"Why I Let My Students Cheat On Their Exam"


Fri, Apr 26th, 2013 12:00 by capnasty NEWS

On the Zócalo Public Square website, professor of Behavioral Ecology class at UCLA Peter Nonancs argues that tests are "really just measures of how the Education Game is proceeding." As a result of this, the professor wanted to know what would happen "if I let the students write their own rules for the test-taking game? Allow them to do everything we would normally call cheating?". Some surprising results.

A week before the test, I told my class that the Game Theory exam would be insanely hard?far harder than any that had established my rep as a hard prof. But as recompense, for this one time only, students could cheat. They could bring and use anything or anyone they liked, including animal behavior experts. (Richard Dawkins in town? Bring him!) They could surf the Web. They could talk to each other or call friends who’d taken the course before. They could offer me bribes. (I wouldn’t take them, but neither would I report it to the dean.) Only violations of state or federal criminal law such as kidnapping my dog, blackmail, or threats of violence were out of bounds.Gasps filled the room. The students sputtered. They fretted. This must be a joke. I couldn’t possibly mean it. What, they asked, is the catch?“None,” I replied. “You are UCLA students. The brightest of the bright. Let’s see what you can accomplish when you have no restrictions and the only thing that matters is getting the best answer possible.”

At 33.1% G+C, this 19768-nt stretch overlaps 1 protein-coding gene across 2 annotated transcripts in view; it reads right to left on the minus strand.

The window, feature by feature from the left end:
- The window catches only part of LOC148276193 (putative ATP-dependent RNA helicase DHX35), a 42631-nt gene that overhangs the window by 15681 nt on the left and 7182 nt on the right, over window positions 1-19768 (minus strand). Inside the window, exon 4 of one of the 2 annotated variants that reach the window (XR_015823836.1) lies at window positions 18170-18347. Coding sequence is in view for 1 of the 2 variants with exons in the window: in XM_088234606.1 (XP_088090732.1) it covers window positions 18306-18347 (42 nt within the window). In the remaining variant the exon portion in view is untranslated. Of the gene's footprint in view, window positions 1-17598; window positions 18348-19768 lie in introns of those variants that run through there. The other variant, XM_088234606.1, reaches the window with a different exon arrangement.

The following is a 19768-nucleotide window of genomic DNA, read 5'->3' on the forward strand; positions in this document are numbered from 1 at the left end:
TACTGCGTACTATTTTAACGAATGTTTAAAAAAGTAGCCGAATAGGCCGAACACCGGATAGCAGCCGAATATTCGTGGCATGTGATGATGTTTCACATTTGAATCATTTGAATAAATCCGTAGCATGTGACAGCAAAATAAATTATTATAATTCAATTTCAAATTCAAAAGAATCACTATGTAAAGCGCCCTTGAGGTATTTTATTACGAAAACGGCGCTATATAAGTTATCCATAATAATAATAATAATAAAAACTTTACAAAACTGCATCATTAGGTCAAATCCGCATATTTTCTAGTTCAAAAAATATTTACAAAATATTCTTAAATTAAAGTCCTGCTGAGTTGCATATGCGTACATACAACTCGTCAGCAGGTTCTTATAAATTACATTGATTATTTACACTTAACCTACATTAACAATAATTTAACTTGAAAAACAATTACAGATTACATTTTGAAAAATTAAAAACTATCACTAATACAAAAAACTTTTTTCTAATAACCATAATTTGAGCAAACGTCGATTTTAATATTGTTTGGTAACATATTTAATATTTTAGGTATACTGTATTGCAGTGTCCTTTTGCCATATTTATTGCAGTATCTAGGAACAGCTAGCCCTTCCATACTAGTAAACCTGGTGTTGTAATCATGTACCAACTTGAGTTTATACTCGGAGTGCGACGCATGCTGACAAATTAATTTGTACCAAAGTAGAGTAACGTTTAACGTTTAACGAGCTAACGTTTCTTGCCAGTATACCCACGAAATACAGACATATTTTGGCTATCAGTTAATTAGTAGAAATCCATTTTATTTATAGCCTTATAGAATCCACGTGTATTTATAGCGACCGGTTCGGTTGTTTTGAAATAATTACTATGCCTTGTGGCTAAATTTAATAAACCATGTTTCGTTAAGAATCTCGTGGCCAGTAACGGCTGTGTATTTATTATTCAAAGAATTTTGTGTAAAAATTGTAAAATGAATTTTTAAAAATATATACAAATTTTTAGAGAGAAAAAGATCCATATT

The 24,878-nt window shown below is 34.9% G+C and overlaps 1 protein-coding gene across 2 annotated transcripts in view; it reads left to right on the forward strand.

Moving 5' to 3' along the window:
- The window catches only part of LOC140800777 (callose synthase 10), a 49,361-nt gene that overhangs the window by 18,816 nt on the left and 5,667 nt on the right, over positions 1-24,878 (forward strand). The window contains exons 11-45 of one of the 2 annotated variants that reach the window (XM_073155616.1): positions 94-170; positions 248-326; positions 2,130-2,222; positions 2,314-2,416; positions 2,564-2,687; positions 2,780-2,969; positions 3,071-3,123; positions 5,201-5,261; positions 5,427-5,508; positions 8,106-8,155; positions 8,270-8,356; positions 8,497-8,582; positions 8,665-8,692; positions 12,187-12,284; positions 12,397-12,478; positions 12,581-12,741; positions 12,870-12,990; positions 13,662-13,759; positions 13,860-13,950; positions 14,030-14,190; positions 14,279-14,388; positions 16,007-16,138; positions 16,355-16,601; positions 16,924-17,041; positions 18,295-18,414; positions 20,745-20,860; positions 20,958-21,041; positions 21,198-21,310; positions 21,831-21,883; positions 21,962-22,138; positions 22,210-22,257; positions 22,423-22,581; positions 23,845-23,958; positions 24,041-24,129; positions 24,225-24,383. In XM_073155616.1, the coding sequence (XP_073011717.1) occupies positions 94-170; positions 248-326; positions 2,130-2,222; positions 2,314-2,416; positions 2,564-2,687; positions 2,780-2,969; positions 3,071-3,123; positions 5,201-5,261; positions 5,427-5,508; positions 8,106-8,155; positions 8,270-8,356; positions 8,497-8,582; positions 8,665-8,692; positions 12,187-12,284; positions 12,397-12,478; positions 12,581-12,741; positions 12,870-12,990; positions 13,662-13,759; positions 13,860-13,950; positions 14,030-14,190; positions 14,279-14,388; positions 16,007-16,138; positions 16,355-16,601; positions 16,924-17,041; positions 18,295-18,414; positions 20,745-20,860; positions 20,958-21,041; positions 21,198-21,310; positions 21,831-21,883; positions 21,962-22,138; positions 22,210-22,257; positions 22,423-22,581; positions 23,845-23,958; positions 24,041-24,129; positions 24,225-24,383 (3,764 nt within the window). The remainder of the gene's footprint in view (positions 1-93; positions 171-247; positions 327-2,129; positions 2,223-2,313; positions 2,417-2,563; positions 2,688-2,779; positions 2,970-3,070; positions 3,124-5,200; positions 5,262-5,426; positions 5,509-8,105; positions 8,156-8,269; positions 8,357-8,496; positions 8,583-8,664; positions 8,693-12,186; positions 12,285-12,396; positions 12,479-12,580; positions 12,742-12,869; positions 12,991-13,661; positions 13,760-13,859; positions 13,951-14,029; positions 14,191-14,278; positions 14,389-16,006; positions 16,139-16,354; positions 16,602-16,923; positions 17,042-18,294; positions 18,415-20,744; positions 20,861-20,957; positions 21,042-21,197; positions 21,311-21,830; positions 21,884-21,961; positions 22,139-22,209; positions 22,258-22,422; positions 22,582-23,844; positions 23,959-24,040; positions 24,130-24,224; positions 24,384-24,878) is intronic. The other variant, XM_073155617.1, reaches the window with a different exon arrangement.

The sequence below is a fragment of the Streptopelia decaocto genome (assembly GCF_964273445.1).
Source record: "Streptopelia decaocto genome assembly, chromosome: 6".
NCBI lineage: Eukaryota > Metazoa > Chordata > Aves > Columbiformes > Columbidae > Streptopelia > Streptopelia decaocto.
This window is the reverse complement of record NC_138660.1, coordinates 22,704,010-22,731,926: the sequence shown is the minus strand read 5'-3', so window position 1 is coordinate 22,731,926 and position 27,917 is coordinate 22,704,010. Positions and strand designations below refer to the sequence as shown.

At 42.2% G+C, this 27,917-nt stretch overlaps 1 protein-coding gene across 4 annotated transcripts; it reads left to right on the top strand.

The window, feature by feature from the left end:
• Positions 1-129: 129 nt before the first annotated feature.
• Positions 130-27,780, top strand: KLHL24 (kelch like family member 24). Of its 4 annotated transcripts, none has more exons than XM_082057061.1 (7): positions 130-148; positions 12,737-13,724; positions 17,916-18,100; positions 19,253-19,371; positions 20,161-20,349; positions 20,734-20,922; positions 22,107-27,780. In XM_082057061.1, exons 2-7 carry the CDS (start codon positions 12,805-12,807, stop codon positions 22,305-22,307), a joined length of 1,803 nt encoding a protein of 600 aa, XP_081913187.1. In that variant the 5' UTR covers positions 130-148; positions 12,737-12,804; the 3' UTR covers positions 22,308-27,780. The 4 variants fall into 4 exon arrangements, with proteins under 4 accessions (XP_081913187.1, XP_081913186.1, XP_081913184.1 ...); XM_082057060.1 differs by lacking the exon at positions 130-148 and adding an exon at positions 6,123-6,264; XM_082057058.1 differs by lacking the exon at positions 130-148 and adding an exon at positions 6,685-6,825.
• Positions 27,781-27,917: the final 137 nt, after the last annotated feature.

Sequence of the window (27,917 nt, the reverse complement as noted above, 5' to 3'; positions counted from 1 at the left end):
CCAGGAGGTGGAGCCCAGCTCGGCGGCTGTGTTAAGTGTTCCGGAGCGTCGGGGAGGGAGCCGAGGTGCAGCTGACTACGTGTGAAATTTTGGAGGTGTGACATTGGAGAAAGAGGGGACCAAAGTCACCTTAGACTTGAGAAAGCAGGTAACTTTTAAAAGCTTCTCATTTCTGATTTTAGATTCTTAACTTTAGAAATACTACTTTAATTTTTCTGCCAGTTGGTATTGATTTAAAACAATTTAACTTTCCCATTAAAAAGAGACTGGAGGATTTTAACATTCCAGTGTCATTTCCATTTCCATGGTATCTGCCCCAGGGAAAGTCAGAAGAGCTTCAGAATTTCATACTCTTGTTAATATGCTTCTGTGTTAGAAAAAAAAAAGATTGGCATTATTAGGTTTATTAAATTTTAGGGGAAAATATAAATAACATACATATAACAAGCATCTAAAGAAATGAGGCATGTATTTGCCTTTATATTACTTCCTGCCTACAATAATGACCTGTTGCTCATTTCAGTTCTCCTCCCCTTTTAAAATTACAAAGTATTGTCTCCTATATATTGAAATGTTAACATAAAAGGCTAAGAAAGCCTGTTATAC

You may also be interested in:

Writing Ivy League Admission Essays for Wealthy Chinese
Tufts University bans nookie if roomie 'is present'
Canadian literacy levels mapped online
Chunking: "the fundamental core of learning and the development of expertise"
Lazy First-Year Students Blasted